Studying human nature and the nature of the mind—how it creates beliefs and attachments—was a natural for me. I craved an understanding of people who lived by narrative and ritual, unencumbered by the accoutrements of modern, high-tech life. I wanted, needed to see and experience life lived under a minimum of outside influence. I felt this need because I am curious about human behavior. But I am also selfish. In attempting to understand others, I understand my life better. One of the reasons you will encounter so many stories in this book is that I believe the stories of others always teach us something about ourselves.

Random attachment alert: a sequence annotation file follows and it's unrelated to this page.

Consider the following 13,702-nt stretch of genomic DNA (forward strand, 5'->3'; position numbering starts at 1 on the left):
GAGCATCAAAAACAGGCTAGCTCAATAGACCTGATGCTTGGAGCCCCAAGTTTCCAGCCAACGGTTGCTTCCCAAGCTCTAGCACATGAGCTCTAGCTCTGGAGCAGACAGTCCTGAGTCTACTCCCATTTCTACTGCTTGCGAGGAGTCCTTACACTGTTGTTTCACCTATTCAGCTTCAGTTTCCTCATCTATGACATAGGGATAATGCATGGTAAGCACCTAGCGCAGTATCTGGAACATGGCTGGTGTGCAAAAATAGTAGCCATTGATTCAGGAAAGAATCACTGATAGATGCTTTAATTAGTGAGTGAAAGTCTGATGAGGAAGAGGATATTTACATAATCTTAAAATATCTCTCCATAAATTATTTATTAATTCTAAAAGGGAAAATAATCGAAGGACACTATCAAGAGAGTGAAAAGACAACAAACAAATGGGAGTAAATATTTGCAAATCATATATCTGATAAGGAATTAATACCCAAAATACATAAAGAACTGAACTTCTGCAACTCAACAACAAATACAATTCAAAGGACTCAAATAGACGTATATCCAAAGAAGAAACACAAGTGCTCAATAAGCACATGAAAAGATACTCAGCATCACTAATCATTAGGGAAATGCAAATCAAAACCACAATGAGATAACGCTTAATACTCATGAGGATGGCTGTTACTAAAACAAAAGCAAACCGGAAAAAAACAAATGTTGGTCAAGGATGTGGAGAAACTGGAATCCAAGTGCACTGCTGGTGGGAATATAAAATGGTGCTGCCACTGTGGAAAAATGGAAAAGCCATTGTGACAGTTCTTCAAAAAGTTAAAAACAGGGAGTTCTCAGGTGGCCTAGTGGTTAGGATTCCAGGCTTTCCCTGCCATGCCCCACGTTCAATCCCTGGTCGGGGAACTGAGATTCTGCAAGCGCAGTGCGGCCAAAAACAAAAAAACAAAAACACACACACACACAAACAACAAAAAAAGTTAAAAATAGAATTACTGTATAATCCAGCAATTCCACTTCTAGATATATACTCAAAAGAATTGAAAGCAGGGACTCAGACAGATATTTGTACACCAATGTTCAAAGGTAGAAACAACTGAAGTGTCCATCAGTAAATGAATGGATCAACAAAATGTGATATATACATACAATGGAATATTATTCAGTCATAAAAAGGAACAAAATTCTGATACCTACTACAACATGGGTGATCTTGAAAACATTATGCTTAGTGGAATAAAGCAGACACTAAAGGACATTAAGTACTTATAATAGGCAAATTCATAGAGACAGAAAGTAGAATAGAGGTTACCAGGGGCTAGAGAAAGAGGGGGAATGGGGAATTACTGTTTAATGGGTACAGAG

The universal message of high achievement

In the course of my studies, I’ve become especially fascinated with people who are following pursuits that fulfill them and feel natural to them. Two projects of mine were particularly defining here. One was studying people who were acknowledged as experts; the other was a study of small business owners. What has become clear to me is that people living truly fulfilled lives have something in common: They have the capacity to access, either consciously or unconsciously, a deeper well of internal resources than others do. They are using tools that most people don’t use. And for the most part they are having fun and are happy.

However, while their use of these resources is unique, the resources themselves are not unique to them in any way. These resources exist for all of us. They’re part of our makeup as human beings, and each of us has as much of a chance of using them effectively as anyone else has.